Politics

Chinese security law death-knell for Hong Kong, pro-democracy leaders say

Hong Kong, May 28 (efe-epa).- Hong Kong’s pro-democracy opposition on Friday lashed out against the Chinese parliament approving a national security bill for the city and said it could mean the end of the semi-autnonomous region as we know it.

Public broadcaster RTHK reported that lawmakers of the pro-democracy consider the bill passed earlier on Friday by China’s National People’s Congress to be a ploy of reducing Hong Kong to the same status as any other city in mainland China.

The bill was passed by a 2,878 to 1 vote in the closing session of the NPC, with six abstentions.

“Of those 2,878 people, how many of them have never been to Hong Kong? Or seen the situation in Hong Kong?” said Alvin Yeung, leader of the Civic Party, according to RTHK.

Hong Kong First party lawmaker Claudia Mo said that the law marked the “beginning of a sad and traumatizing era for Hong Kong.”

“They’ve practically taken away our soul, our soul being the values we’ve been treasuring all these years: rule of law, human rights.”

Another lawmaker, Labour Party’s Fernando Cheung, said that the bill effectively meant the end of the “One country, Two systems” structure that ensured Hong Kong’s autonomy and said the city had entered a “dark period” of “One Country, One System.”

.Outside the Hong Kong Legislative Council, pro-democracy group Demosisto accused Beijng of trying to destroy Hong Kong, and warned that the law could result in countries such as the United States withdrawing the preferential economic status of the city compared to the rest of China.

On Wednesday, US Secretary of State Mike Pompeo had told the US Congress that Hong Kong could no longer be considered autonomous.

Demosisto leader Joshua Wong predicted that Washington could impose unilateral economic sanctions on the region, calling it a “tragic but necessary step.”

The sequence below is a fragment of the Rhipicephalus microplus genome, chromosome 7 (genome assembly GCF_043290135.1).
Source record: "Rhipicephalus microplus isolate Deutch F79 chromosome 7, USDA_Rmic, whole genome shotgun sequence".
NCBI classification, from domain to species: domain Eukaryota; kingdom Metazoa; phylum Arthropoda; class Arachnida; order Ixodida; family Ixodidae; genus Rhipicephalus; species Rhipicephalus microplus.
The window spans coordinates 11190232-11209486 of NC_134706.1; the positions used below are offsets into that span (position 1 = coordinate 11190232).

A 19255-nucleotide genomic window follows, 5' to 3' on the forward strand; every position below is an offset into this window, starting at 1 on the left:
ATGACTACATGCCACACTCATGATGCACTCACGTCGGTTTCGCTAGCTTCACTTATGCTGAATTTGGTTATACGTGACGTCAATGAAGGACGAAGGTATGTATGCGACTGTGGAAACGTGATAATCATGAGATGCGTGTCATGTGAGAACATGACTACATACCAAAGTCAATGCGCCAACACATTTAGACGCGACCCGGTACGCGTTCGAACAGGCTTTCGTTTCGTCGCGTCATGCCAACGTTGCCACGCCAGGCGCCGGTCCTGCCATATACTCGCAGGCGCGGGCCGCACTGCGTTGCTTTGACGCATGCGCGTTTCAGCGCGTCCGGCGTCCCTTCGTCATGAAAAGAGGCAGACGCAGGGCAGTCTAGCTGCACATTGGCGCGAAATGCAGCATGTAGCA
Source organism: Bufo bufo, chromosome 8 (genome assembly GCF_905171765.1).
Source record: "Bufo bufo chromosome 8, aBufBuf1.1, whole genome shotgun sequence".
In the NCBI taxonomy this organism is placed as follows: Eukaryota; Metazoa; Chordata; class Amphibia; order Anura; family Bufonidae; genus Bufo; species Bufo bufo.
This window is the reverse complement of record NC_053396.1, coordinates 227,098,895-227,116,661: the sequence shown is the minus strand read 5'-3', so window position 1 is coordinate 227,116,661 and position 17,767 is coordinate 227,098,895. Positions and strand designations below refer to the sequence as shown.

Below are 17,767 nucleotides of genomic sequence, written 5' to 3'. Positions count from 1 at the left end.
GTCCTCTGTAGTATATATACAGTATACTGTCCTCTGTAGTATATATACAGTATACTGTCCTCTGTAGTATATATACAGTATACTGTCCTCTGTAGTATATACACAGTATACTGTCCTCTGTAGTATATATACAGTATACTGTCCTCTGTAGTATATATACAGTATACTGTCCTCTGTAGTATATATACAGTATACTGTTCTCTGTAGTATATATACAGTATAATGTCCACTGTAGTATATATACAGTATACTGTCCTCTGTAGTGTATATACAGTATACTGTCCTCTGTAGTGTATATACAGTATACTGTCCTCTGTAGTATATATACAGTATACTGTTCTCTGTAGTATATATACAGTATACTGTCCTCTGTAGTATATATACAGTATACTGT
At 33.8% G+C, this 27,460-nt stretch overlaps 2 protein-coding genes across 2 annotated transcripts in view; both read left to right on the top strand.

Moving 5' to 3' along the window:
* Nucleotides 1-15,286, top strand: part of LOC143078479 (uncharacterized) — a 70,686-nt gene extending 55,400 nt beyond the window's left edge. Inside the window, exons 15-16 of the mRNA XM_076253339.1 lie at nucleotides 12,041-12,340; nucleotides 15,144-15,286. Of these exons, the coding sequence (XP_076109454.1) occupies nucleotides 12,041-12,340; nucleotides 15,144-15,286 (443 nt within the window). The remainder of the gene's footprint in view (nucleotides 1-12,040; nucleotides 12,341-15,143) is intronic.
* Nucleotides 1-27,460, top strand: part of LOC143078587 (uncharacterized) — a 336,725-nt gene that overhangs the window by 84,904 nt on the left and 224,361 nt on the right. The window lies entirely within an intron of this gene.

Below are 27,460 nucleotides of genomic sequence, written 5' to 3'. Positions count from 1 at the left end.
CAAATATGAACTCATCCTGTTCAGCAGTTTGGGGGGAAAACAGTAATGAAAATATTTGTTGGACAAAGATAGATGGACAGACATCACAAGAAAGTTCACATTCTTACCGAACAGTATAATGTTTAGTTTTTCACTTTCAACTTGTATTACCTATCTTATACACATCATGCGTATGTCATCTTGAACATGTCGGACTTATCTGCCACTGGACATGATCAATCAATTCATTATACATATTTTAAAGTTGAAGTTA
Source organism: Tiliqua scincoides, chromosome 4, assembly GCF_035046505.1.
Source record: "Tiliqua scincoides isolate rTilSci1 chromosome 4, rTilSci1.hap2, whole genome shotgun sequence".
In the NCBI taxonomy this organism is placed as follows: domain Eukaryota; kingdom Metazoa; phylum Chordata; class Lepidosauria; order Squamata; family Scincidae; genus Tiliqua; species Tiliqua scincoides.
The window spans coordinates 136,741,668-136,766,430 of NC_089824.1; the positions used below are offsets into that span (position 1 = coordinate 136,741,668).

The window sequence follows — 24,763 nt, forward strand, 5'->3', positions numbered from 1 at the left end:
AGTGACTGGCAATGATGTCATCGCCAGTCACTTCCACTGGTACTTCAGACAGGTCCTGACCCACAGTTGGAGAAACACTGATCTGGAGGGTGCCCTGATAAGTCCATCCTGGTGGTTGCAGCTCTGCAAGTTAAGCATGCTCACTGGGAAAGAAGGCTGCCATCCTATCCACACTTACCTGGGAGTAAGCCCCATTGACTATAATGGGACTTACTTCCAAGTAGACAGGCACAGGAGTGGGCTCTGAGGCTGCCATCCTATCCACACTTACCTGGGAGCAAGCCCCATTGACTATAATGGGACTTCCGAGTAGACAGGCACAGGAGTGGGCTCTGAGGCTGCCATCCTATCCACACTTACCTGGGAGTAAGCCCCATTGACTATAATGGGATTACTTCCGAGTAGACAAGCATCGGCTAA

Meanwhile Hong Kong Chief Executive Carrie Lam expectedly backed the Beijing line and said the NPC decision was a mark of China’s concern towards the special administrative region.

She insisted that the legislation would only punish “an extremely small minority” that threatens national security and would not affect the rights and freedoms of the rest of the residents.

Hong Kong’s Basic Law – a mini-constitution – stipulates that the city authorities establish a similar national security law, but they have been unable to do so since 1997 due to widespread opposition.

Beijing finally lost patience and decided to impose the current legislation, which includes a clause that allows it to annex new norms to the Basic Law.

The national security bill seeks to, “prohibit any act of treason, secession, sedition, subversion against the Central People’s Government, or theft of state secrets, to prohibit foreign political organizations or bodies from conducting political activities in the Hong Kong Special Administrative Region, and to prohibit political organizations or bodies of the HKSAR from establishing ties with foreign political organizations or bodies.”

After being approved by the NPC, the bill will now be handed over to a legal committee tasked with preparing a final draft, to be ratified by the standing committee of the NPC.

Hong Kong’s opposition parties fear that it could result in a curtailment of rights in retaliation for months of anti-government protests in the city, which sometimes led to clashes between the police and protesters and violent disturbances. EFE-EPA

hk-vec/ia

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